A spam email circulating the globe has been identified as an attempt to inflate share prices by encouraging recipients to buy shares in a little-known website company that sells new and used motor vehicles.
|A screenshot of the MP3 file which claims to be an Elvis song.|
“Hello, this is an investor alert,” says the MP3 file.
“Exit Only Incorporated has announced it is ready to launch its new text4cars.com website, already a huge success in Canada, we are expecting amazing results in the USA.
“Go read the news and sit on EXTO. That symbol again is EXTO. Thank you.”
According to Sophos, the voice is manipulated to avoid detection by anti-spam filters.
“Users may click on the MP3 file expecting to hear Elvis, but they’ll be all shook up when they discover it’s actually a voice resembling Marvin the Paranoid Android droning on about a stock that is set to be the next big thing,” said Sophos senior technology consultant, Graham Cluley.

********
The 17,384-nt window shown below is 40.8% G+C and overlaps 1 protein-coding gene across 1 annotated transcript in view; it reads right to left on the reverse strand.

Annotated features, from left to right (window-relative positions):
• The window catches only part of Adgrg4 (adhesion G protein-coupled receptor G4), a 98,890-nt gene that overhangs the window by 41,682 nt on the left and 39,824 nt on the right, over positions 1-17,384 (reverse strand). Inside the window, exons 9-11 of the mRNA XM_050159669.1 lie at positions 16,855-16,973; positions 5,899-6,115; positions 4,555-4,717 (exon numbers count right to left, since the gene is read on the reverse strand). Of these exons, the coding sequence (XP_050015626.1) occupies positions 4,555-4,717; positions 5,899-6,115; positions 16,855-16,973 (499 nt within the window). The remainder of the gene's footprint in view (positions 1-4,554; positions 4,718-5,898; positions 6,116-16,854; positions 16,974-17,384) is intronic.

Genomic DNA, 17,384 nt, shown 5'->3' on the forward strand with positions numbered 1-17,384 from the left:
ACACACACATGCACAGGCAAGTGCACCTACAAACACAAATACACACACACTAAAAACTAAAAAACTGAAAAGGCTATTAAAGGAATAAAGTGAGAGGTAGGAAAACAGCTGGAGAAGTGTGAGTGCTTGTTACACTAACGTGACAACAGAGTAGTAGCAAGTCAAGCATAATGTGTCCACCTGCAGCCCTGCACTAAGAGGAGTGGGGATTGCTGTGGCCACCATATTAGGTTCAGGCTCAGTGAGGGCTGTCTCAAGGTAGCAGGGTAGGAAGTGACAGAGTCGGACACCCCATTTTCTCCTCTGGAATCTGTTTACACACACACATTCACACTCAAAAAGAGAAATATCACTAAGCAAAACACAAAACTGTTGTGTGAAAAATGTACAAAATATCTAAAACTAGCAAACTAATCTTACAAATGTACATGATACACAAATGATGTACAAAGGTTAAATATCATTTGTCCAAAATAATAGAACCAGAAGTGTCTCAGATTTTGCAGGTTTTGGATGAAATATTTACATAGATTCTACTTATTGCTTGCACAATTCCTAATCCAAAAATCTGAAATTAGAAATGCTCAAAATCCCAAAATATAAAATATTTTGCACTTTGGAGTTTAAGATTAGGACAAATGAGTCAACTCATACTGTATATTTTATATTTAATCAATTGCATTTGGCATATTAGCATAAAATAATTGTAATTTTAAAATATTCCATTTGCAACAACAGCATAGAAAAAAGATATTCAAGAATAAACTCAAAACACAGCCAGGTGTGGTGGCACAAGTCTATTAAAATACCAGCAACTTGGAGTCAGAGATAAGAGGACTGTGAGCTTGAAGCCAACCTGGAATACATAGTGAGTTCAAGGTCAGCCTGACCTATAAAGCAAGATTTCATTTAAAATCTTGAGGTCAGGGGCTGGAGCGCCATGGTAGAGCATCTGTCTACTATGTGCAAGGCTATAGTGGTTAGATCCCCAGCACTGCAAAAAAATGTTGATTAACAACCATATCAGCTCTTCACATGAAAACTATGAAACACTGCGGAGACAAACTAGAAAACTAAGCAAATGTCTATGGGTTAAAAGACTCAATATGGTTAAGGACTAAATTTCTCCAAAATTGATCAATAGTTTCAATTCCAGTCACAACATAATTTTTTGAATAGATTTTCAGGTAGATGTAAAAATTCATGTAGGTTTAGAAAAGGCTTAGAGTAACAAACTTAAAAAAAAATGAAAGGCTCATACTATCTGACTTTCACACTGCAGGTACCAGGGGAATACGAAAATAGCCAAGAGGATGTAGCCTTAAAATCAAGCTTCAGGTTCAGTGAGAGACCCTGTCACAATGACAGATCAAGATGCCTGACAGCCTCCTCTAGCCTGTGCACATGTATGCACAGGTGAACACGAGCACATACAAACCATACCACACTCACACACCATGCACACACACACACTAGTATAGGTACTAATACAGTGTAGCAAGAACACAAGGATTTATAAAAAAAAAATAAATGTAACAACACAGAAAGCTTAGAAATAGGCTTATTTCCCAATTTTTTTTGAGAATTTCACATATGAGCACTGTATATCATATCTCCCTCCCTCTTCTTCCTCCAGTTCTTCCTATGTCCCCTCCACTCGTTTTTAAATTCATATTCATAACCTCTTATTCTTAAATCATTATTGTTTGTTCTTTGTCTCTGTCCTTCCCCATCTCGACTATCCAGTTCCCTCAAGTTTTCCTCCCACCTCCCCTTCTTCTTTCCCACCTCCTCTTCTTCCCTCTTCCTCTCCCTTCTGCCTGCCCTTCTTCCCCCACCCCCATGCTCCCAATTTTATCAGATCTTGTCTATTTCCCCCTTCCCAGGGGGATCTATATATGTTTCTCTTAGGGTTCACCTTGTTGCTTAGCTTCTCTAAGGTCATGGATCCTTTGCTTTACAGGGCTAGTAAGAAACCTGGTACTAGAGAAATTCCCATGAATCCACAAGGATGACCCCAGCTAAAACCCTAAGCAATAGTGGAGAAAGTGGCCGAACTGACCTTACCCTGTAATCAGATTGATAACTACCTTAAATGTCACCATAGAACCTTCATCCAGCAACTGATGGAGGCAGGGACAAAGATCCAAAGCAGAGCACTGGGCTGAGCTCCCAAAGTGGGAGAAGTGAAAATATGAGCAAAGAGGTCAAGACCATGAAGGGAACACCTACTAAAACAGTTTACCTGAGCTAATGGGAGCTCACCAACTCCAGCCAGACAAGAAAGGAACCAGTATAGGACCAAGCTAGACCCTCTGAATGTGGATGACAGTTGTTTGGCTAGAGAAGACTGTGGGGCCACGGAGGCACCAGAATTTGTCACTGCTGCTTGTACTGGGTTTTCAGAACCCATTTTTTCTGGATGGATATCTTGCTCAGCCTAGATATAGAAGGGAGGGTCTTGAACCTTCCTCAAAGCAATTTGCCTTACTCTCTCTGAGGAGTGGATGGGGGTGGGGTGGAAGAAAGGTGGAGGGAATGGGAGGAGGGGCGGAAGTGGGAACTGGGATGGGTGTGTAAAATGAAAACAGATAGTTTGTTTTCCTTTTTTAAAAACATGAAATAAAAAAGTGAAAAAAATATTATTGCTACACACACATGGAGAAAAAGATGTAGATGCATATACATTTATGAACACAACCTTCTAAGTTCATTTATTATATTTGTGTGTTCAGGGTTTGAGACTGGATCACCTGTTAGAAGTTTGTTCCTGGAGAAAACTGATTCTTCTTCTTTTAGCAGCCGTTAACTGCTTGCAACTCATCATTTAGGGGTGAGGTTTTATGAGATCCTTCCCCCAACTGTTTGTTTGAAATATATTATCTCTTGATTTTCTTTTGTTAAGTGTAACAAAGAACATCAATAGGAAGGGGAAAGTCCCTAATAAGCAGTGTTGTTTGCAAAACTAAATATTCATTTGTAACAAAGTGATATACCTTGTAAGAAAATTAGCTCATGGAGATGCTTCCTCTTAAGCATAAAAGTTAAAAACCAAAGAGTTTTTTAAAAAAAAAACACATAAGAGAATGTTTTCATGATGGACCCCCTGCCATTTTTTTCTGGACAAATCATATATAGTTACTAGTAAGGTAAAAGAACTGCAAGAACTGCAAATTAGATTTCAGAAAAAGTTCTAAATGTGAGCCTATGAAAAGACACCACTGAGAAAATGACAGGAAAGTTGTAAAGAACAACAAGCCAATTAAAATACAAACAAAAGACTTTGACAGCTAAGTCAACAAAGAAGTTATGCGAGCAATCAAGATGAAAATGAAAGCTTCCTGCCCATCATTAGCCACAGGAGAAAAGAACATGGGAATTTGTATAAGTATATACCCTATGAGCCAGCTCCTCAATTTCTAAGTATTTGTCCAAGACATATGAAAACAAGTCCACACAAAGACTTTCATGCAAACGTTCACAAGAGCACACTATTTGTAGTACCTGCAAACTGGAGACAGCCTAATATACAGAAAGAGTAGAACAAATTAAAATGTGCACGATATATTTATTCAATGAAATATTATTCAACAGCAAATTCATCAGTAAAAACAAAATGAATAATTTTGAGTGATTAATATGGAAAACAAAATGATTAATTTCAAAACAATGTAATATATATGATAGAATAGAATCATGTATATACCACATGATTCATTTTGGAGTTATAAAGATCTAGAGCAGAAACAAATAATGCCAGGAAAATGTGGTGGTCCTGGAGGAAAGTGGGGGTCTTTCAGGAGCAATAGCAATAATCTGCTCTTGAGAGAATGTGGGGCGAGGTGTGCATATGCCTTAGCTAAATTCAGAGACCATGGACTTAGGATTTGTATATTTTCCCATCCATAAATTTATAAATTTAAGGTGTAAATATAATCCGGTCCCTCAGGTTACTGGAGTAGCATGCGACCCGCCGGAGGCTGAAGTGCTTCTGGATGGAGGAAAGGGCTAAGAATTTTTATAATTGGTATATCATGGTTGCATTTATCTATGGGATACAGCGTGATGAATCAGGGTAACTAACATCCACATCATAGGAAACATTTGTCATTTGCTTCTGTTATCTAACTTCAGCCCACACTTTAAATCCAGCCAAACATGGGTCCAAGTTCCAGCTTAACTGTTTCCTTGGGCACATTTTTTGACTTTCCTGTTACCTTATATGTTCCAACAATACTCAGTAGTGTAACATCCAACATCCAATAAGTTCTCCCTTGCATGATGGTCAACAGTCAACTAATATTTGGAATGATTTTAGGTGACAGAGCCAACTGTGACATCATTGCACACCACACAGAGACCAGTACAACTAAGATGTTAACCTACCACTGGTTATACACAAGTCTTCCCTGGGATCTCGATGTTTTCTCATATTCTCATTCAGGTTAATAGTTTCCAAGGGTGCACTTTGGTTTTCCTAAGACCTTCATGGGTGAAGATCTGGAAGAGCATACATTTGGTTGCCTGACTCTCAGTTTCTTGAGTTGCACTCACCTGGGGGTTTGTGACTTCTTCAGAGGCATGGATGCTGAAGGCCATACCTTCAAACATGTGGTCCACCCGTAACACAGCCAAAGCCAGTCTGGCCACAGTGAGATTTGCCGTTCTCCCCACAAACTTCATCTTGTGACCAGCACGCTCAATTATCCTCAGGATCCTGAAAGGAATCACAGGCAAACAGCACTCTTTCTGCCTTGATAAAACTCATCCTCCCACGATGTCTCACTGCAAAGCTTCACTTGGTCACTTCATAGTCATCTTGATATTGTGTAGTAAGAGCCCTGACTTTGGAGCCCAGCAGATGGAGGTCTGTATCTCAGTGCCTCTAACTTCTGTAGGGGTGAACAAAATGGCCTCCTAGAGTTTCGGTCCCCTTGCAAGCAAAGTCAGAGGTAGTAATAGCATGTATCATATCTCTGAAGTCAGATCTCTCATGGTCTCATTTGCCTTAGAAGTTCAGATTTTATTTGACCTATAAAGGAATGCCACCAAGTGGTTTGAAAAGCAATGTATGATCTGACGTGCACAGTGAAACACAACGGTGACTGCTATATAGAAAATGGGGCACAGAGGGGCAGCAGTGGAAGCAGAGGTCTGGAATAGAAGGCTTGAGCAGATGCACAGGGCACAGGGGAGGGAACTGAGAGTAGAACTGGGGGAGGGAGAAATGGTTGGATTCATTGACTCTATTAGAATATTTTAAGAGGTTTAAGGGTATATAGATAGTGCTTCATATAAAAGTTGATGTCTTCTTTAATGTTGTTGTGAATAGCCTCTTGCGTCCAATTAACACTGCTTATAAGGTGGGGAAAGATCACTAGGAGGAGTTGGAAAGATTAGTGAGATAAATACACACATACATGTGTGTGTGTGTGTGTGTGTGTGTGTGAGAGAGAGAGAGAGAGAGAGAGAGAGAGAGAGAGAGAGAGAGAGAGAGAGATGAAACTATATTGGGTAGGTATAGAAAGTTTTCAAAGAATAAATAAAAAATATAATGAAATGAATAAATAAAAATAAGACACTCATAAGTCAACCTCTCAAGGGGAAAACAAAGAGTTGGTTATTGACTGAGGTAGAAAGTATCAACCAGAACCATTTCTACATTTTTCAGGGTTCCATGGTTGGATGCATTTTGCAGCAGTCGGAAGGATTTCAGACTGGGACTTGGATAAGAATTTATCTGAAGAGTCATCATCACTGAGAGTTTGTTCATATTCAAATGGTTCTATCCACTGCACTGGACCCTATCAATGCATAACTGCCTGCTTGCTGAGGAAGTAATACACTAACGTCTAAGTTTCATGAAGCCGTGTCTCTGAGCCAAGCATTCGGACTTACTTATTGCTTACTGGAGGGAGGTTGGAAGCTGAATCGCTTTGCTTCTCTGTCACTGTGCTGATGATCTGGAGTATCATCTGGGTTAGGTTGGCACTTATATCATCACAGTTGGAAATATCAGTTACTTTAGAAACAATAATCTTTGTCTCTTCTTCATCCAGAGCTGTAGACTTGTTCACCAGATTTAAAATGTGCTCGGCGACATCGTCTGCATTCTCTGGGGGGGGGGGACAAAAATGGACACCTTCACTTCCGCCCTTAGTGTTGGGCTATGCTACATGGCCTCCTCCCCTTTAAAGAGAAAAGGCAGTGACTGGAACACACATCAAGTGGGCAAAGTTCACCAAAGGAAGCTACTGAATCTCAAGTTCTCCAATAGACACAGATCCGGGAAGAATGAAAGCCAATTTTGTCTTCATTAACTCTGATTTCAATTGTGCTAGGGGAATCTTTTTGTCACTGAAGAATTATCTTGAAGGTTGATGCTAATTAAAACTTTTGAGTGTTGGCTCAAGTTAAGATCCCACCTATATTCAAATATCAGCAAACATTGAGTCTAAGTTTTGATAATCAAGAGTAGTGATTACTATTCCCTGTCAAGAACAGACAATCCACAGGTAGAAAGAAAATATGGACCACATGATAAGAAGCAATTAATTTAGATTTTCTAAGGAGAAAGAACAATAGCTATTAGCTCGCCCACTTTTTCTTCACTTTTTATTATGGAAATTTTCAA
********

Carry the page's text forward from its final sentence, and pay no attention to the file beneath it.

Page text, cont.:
“The spammers are already likely to have purchased stock on the cheap, and they are now trying to artificially inflate its price by encouraging others to purchase more. Once the stock rises, they’ll quickly sell up, leaving the duped investors crying in the chapel. Thankfully though, it’s hard to believe that many internet users will fall for such an amateurish presentation of an ‘investor alert’.”
Sophos says companies should consider policing the types of files which enter their networks via email.
“Although the spammers seem to have quite a fair bit to learn about machine-generated sales patter, some companies might consider blocking all MP3s in email as a matter of course,” said Cluley.
“So many music files infringe copyright, and it can be hard for a company to establish which ones are legal and which aren’t after they’ve arrived. Blocking MP3s, or at least quarantining until requested by the user, can be a good way for a company to take a proactive stance against the use of email for illegal file sharing. It also has the benefit of neutralising this sort of spam at the same time.”
Experts at Sophos report that ‘pump-and-dump’ stock campaigns account for approximately 25 per cent of all reported spam, which is up from 0.8 per cent in January 2005.